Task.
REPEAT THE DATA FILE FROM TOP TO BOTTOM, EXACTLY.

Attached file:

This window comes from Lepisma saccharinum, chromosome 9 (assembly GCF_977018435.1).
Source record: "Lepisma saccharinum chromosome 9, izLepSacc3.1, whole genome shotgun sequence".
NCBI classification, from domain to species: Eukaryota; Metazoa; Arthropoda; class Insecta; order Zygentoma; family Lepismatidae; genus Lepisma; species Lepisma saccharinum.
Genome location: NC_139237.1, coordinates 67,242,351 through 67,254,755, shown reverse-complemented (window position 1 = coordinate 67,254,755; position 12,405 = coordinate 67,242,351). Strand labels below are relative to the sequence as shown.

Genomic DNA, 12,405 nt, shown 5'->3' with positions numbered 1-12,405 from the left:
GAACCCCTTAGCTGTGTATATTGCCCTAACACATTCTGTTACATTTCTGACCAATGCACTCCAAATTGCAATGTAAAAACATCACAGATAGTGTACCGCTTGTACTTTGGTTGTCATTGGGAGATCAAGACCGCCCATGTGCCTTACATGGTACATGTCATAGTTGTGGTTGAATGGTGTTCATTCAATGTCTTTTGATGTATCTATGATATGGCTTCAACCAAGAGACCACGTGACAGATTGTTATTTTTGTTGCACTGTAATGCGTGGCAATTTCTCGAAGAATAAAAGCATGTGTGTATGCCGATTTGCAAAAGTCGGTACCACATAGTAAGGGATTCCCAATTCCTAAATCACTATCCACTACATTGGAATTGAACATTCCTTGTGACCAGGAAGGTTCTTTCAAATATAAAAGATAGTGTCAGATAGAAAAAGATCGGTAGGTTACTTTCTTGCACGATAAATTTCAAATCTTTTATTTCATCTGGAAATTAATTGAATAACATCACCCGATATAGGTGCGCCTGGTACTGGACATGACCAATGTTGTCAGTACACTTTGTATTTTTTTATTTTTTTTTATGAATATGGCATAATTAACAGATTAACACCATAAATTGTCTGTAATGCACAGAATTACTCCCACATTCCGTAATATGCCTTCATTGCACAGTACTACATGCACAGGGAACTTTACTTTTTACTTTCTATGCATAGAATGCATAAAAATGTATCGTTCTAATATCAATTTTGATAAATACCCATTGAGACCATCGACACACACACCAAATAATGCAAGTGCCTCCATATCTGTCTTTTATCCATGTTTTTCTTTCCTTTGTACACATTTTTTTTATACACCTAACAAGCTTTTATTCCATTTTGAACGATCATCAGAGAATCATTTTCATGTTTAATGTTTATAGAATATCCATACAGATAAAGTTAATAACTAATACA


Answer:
This window comes from Lepisma saccharinum, chromosome 9 (assembly GCF_977018435.1).
Source record: "Lepisma saccharinum chromosome 9, izLepSacc3.1, whole genome shotgun sequence".
NCBI classification, from domain to species: Eukaryota; Metazoa; Arthropoda; class Insecta; order Zygentoma; family Lepismatidae; genus Lepisma; species Lepisma saccharinum.
Genome location: NC_139237.1, coordinates 67,242,351 through 67,254,755, shown reverse-complemented (window position 1 = coordinate 67,254,755; position 12,405 = coordinate 67,242,351). Strand labels below are relative to the sequence as shown.

Genomic DNA, 12,405 nt, shown 5'->3' with positions numbered 1-12,405 from the left:
GAACCCCTTAGCTGTGTATATTGCCCTAACACATTCTGTTACATTTCTGACCAATGCACTCCAAATTGCAATGTAAAAACATCACAGATAGTGTACCGCTTGTACTTTGGTTGTCATTGGGAGATCAAGACCGCCCATGTGCCTTACATGGTACATGTCATAGTTGTGGTTGAATGGTGTTCATTCAATGTCTTTTGATGTATCTATGATATGGCTTCAACCAAGAGACCACGTGACAGATTGTTATTTTTGTTGCACTGTAATGCGTGGCAATTTCTCGAAGAATAAAAGCATGTGTGTATGCCGATTTGCAAAAGTCGGTACCACATAGTAAGGGATTCCCAATTCCTAAATCACTATCCACTACATTGGAATTGAACATTCCTTGTGACCAGGAAGGTTCTTTCAAATATAAAAGATAGTGTCAGATAGAAAAAGATCGGTAGGTTACTTTCTTGCACGATAAATTTCAAATCTTTTATTTCATCTGGAAATTAATTGAATAACATCACCCGATATAGGTGCGCCTGGTACTGGACATGACCAATGTTGTCAGTACACTTTGTATTTTTTTATTTTTTTTTATGAATATGGCATAATTAACAGATTAACACCATAAATTGTCTGTAATGCACAGAATTACTCCCACATTCCGTAATATGCCTTCATTGCACAGTACTACATGCACAGGGAACTTTACTTTTTACTTTCTATGCATAGAATGCATAAAAATGTATCGTTCTAATATCAATTTTGATAAATACCCATTGAGACCATCGACACACACACCAAATAATGCAAGTGCCTCCATATCTGTCTTTTATCCATGTTTTTCTTTCCTTTGTACACATTTTTTTTATACACCTAACAAGCTTTTATTCCATTTTGAACGATCATCAGAGAATCATTTTCATGTTTAATGTTTATAGAATATCCATACAGATAAAGTTAATAACTAATACA